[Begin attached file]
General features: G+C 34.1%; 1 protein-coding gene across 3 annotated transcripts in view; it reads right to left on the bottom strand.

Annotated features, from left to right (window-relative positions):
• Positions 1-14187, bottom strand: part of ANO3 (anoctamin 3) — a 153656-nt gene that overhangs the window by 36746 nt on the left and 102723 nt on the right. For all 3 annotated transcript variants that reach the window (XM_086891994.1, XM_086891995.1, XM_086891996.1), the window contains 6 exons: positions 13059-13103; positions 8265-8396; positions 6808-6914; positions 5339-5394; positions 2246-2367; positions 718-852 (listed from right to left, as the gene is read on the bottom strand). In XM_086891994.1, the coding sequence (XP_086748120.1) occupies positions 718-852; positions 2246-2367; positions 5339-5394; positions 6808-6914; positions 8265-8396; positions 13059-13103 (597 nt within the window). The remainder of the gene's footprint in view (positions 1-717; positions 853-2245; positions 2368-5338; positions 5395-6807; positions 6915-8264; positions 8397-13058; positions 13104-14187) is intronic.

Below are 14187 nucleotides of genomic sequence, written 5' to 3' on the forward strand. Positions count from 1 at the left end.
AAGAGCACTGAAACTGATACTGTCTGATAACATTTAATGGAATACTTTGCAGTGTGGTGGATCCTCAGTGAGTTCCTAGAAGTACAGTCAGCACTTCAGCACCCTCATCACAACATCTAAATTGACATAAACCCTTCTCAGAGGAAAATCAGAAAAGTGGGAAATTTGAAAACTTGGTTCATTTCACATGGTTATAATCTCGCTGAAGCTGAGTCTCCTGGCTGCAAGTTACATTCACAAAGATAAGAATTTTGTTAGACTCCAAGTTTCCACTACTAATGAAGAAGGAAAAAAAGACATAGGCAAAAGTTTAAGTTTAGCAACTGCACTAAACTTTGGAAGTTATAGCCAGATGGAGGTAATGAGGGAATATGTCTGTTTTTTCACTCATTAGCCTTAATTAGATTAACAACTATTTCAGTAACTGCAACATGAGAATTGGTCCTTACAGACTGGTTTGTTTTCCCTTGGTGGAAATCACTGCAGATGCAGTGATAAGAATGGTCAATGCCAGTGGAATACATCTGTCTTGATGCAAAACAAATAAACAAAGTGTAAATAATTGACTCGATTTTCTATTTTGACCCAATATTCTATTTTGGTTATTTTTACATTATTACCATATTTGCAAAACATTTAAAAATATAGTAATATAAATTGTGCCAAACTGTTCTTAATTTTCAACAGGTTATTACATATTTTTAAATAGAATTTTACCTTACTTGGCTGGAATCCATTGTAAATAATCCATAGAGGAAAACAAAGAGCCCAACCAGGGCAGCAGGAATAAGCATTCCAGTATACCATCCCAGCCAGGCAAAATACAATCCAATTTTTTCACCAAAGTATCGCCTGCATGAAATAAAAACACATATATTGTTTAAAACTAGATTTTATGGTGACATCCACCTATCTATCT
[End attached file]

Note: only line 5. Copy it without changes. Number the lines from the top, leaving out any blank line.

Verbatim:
AAGAGCACTGAAACTGATACTGTCTGATAACATTTAATGGAATACTTTGCAGTGTGGTGGATCCTCAGTGAGTTCCTAGAAGTACAGTCAGCACTTCAGCACCCTCATCACAACATCTAAATTGACATAAACCCTTCTCAGAGGAAAATCAGAAAAGTGGGAAATTTGAAAACTTGGTTCATTTCACATGGTTATAATCTCGCTGAAGCTGAGTCTCCTGGCTGCAAGTTACATTCACAAAGATAAGAATTTTGTTAGACTCCAAGTTTCCACTACTAATGAAGAAGGAAAAAAAGACATAGGCAAAAGTTTAAGTTTAGCAACTGCACTAAACTTTGGAAGTTATAGCCAGATGGAGGTAATGAGGGAATATGTCTGTTTTTTCACTCATTAGCCTTAATTAGATTAACAACTATTTCAGTAACTGCAACATGAGAATTGGTCCTTACAGACTGGTTTGTTTTCCCTTGGTGGAAATCACTGCAGATGCAGTGATAAGAATGGTCAATGCCAGTGGAATACATCTGTCTTGATGCAAAACAAATAAACAAAGTGTAAATAATTGACTCGATTTTCTATTTTGACCCAATATTCTATTTTGGTTATTTTTACATTATTACCATATTTGCAAAACATTTAAAAATATAGTAATATAAATTGTGCCAAACTGTTCTTAATTTTCAACAGGTTATTACATATTTTTAAATAGAATTTTACCTTACTTGGCTGGAATCCATTGTAAATAATCCATAGAGGAAAACAAAGAGCCCAACCAGGGCAGCAGGAATAAGCATTCCAGTATACCATCCCAGCCAGGCAAAATACAATCCAATTTTTTCACCAAAGTATCGCCTGCATGAAATAAAAACACATATATTGTTTAAAACTAGATTTTATGGTGACATCCACCTATCTATCT